" I cannot better conclude my sincere but inadequate tribute to his memory than by repeating those moving and characteristic lines rfrorn a sonnet on Shakespeare, composed by Sir William Hamilton] :—
Who says that Shakespeare did not know his lot, But deem'd that in Time's manifold decay His memory should die and pass away, And that within the shrine of human thought To him no altar should be reared ? 0 hush !
0 veil thyself awhile in solemn awe !
Nor dream that all man's mighty spirit-law Thou know'st ; how all the hidden fountains gush Of the soul's silent prophesying power.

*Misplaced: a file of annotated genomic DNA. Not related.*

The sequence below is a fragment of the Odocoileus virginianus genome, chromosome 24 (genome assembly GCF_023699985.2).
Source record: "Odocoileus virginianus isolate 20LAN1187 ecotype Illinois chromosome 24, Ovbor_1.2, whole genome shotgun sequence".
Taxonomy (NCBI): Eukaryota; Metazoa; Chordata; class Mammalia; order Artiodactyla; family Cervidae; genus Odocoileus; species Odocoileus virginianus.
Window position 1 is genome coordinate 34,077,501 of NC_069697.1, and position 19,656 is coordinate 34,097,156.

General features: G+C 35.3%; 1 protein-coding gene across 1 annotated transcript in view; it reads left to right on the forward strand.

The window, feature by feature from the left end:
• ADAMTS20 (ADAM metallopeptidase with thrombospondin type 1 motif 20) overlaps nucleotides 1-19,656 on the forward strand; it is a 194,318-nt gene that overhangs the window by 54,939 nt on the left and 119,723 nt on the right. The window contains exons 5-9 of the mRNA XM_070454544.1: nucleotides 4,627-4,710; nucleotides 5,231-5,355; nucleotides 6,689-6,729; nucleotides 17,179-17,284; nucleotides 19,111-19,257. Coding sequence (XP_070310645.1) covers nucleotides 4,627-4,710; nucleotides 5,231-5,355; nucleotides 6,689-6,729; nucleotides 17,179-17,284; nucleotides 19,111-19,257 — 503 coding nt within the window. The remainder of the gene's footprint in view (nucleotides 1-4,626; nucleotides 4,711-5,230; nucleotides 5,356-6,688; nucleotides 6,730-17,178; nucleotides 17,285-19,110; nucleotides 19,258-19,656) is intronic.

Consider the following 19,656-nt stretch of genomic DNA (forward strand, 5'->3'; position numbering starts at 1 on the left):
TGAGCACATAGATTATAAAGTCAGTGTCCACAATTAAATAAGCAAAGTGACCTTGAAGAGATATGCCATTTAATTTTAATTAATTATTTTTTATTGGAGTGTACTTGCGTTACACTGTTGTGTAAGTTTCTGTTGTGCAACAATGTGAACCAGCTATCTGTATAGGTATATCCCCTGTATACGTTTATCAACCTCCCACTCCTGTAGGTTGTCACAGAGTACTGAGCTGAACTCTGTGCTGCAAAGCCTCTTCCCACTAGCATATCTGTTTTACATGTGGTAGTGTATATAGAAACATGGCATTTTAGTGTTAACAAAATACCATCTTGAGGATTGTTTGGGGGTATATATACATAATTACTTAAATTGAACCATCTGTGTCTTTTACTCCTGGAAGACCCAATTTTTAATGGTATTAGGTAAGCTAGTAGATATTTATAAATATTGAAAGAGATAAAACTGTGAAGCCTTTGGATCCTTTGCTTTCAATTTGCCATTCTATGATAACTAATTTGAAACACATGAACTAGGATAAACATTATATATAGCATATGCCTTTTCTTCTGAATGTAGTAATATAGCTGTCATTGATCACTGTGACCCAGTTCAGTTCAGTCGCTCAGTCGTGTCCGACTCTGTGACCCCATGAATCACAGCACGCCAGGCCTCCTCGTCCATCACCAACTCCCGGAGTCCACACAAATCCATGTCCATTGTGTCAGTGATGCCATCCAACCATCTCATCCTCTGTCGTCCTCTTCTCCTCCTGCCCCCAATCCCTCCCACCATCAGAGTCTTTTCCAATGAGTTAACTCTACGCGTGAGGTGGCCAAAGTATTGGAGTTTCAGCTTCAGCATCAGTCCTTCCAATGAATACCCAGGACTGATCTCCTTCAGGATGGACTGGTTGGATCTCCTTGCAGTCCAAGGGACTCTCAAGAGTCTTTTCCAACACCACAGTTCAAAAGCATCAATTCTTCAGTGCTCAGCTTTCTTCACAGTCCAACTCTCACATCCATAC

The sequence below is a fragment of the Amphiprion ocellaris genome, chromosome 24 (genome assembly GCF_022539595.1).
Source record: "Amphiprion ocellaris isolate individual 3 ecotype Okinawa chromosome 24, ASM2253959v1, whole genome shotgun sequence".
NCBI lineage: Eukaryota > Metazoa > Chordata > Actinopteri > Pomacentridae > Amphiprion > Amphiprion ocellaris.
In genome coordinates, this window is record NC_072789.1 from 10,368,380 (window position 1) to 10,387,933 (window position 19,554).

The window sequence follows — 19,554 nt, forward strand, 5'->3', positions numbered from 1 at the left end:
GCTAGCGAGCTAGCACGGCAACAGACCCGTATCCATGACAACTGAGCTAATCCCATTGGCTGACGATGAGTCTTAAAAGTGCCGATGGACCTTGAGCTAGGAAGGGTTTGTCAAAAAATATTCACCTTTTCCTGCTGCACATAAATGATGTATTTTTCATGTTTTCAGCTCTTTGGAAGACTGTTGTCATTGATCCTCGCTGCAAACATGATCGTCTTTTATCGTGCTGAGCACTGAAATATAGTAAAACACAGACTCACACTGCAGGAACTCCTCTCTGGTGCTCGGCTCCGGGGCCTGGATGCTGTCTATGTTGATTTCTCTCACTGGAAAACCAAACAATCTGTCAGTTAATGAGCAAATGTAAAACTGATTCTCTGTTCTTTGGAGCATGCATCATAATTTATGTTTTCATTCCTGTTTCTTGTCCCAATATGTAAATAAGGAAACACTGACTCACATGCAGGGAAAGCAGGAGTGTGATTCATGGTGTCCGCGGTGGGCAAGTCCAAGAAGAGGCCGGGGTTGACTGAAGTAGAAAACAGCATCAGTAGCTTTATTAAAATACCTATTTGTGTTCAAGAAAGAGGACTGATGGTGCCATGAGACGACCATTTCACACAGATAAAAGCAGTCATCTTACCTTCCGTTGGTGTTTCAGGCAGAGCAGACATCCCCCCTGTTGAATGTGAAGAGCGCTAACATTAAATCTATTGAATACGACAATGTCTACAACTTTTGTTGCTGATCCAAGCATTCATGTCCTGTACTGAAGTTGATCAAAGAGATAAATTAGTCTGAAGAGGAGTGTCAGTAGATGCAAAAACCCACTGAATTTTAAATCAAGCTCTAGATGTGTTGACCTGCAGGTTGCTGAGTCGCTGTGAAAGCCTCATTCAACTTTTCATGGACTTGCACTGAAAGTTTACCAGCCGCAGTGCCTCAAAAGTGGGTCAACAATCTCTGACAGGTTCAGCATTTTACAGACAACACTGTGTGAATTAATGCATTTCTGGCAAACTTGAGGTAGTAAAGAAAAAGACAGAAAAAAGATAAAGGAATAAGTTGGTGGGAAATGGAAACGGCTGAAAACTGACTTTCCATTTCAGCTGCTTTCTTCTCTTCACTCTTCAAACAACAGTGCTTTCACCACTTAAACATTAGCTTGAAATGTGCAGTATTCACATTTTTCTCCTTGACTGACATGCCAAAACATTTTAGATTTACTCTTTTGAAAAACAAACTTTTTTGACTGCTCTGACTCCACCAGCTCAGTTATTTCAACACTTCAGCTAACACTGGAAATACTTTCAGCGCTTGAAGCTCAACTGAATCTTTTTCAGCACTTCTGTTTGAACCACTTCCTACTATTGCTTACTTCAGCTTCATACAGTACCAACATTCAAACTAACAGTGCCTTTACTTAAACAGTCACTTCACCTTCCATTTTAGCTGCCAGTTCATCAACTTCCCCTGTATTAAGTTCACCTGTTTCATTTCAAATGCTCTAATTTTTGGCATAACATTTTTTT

For as deep Love, 'mid all its wayward pain, Cannot believe but it is loved again, Even so, strong Genius, with its ample dower Of a world-grasping love, from that deep feeling
Wins of its own wide sway the clear revealing.' 41, I cannot doubt, Gentlemen, that I have had you& sympathy in the ex- pression of my regret and admiration for one who was your President— for one who indeed, as a human being, had his share of human infirmity, but whose nobly countervailing greatness, both intellectual and moral„ was such as every Irishman will long love to dwell upon."